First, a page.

The California-based equine physical therapist’s role is to identify and treat muscular issues that might develop with Reddam Racing’s Kentucky Derby winner. Like a physical therapist who works on humans, Cerin, 24, can serve up an assortment of treatments, including massage and controlled release stretches to relieve the tightness or soreness he finds.
Cerin was with Team O’Neill at Churchill Downs during the week leading up to the Derby and continued on to Baltimore with the colt. He is at Barn D at Pimlico every day, watching for any signs of discomfort that might affect the colt’s training and performance in the race.
“He is in great shape. It seems like he’s been in great shape ever since I started working with him,” Cerin said. “I haven’t had to do much with him from Day 1. After the Derby he looks just as good as he did before the Derby. To me, he looks strong, happy to go to the track every morning. His ears are forward, happy to be out here and doing his job and loving life.”
Since his patients cannot tell him how they feel, Cerin has to rely on interpreting body language.
“There are tons of things you look for when you do therapy or anything on a horse,” he said. “You want to keep him happy. With this horse, there’s not much to do. But back home, I try not to spend too much time with a horse because you can tell from their body language when they’re starting to get a little sour on you. You don’t want that. You want to keep them as happy as you can at all times.”
Cerin grew up in a racing family – his father, Vladimir, is a prominent trainer in California – and he has been around horses all his life. However, Cerin decided not to enter the family business.
“I guess the more I got into the game and learned how stressful every other trainer is out there besides Doug, I realized that my true passion was probably more working with the horse,” he said. “I wanted to be a person that just helps the horse as much as I can and not go into the training part. Maybe down the line, 10 years or so if I can do it and not be stressed out, and not have to worry about financial stability, have everything in my life kind of stable, I might think about training as more of a hobby than anything. I’m just happy to be a part of this team right now and be lucky enough to be out here and working with the top horses with Doug and some other people back at home. I wouldn’t change it for the world.”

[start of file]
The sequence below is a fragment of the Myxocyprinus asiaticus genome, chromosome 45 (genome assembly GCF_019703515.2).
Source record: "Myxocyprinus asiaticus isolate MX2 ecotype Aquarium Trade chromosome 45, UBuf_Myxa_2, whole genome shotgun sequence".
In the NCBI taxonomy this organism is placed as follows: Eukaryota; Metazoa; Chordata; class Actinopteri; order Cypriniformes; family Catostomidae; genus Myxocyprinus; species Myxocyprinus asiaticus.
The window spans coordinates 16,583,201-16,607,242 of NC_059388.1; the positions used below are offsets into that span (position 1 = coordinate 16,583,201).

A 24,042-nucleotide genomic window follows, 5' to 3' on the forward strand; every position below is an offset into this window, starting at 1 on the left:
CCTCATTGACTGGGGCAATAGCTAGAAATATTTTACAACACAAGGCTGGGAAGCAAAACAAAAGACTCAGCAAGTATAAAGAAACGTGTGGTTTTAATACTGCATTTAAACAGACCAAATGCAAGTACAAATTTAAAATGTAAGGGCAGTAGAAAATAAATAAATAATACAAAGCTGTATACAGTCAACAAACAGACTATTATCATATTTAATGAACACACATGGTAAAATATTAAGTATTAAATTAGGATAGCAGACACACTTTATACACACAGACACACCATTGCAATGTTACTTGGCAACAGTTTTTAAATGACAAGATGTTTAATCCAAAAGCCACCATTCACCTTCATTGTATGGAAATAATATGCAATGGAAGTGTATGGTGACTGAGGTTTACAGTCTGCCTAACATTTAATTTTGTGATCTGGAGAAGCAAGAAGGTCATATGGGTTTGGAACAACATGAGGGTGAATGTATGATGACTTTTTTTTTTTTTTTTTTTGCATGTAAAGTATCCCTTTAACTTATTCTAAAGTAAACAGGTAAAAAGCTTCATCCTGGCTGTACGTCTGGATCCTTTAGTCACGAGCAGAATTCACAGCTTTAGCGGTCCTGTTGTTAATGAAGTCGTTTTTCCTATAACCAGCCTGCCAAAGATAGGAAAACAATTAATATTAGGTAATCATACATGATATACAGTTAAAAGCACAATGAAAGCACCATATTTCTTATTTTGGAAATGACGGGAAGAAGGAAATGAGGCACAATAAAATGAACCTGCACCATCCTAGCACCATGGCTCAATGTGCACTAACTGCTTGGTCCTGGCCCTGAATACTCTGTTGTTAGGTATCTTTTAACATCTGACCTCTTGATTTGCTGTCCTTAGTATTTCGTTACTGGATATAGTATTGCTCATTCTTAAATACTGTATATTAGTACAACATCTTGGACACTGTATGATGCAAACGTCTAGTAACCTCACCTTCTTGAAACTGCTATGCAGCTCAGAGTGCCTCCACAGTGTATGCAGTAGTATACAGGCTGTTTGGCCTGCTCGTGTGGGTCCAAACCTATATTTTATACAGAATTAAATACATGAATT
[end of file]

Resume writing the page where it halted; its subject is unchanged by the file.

Cerin said his career began to take shape when he was 17 and is self-employed.
“I worked for my dad for a long time, just doing things for his barn and learning the different types of therapies there are for horses,” he said. “Anything from lasers - my dad’s got a pulse magnetic machine - to electric current machines and micro current machines. I tried to figure out what I thought worked best with certain things. My dad gave me a great opportunity to learn all his things and then he started me off sending me to some seminars that I wanted to go to. I got to learn from some other people things you can do with your hands.”
Cerin said his father continues to be great supporter as he develops and expands his business.
“My dad just really wants me to be happy,” Cerin said. “He knows how tough the training game can be.”
O’Neill said he is determined to have a strong team in his stable and that Cerin is a good fit
“He brings a lot of experience with horses’ physical tightness and soreness from training, O’Neill said. “If he pinpoints any tightness, he is able to help work out that tightness. We’ve got a chiropractor, too, who is brilliant. He was in town with us the whole Derby week. He does chiropractor work on the horse every other day. Anything we can do to maintain the stride is what the goal is.”
O’Neill said Cerin has been working on his horses for a few years.
“He’s got a tremendous horseman’s background” O’Neill said. “He’s very passionate about what he does and he’s a big help.”